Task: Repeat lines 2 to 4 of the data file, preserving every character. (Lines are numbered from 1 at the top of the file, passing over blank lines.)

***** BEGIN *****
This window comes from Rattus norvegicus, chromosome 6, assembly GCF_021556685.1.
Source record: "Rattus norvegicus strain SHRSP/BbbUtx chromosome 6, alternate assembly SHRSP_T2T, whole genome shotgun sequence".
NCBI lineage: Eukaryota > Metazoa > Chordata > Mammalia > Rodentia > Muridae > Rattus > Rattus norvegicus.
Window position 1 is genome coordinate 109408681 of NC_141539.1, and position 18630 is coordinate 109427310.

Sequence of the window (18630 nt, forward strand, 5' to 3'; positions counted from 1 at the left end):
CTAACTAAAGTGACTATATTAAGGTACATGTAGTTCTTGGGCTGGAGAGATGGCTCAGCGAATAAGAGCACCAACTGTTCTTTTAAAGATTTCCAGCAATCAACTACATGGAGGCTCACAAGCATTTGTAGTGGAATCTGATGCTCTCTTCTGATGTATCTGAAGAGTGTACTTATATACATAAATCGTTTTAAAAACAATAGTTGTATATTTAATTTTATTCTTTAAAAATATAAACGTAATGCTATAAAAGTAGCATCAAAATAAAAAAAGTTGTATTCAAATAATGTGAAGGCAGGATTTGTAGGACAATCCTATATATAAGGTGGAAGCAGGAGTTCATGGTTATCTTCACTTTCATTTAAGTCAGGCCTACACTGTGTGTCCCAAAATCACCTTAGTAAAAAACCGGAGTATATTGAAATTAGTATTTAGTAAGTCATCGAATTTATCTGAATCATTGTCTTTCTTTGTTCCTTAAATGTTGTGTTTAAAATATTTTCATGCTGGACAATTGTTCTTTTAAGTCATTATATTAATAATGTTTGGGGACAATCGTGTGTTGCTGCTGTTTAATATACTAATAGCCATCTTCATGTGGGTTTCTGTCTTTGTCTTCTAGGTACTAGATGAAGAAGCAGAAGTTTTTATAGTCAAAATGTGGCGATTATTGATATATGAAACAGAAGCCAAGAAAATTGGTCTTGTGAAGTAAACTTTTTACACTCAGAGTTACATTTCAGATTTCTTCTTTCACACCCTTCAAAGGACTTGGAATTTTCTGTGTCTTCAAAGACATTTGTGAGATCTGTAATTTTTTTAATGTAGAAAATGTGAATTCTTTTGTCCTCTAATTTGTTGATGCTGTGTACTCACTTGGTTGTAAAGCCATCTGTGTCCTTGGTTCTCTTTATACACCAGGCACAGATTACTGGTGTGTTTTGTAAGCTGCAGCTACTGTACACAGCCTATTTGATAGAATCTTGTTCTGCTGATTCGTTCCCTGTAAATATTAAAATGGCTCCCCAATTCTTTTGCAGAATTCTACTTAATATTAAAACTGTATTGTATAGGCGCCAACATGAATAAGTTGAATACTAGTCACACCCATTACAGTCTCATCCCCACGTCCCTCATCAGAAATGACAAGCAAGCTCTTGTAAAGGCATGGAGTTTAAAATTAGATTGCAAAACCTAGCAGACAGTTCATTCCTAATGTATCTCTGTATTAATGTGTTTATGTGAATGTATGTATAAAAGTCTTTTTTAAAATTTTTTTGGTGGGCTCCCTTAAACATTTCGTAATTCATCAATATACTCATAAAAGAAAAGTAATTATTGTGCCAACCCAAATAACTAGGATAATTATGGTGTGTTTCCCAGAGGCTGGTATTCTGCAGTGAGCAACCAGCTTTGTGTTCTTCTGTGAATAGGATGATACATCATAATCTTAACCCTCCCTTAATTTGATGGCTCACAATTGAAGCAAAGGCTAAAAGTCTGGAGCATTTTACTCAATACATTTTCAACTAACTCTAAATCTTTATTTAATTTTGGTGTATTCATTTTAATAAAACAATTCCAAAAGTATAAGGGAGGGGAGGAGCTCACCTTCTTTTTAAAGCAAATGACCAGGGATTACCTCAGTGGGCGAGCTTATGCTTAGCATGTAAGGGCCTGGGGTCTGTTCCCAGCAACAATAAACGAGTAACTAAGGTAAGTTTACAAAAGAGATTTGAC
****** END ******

Source record: "Rattus norvegicus strain SHRSP/BbbUtx chromosome 6, alternate assembly SHRSP_T2T, whole genome shotgun sequence".
NCBI lineage: Eukaryota > Metazoa > Chordata > Mammalia > Rodentia > Muridae > Rattus > Rattus norvegicus.
Window position 1 is genome coordinate 109408681 of NC_141539.1, and position 18630 is coordinate 109427310.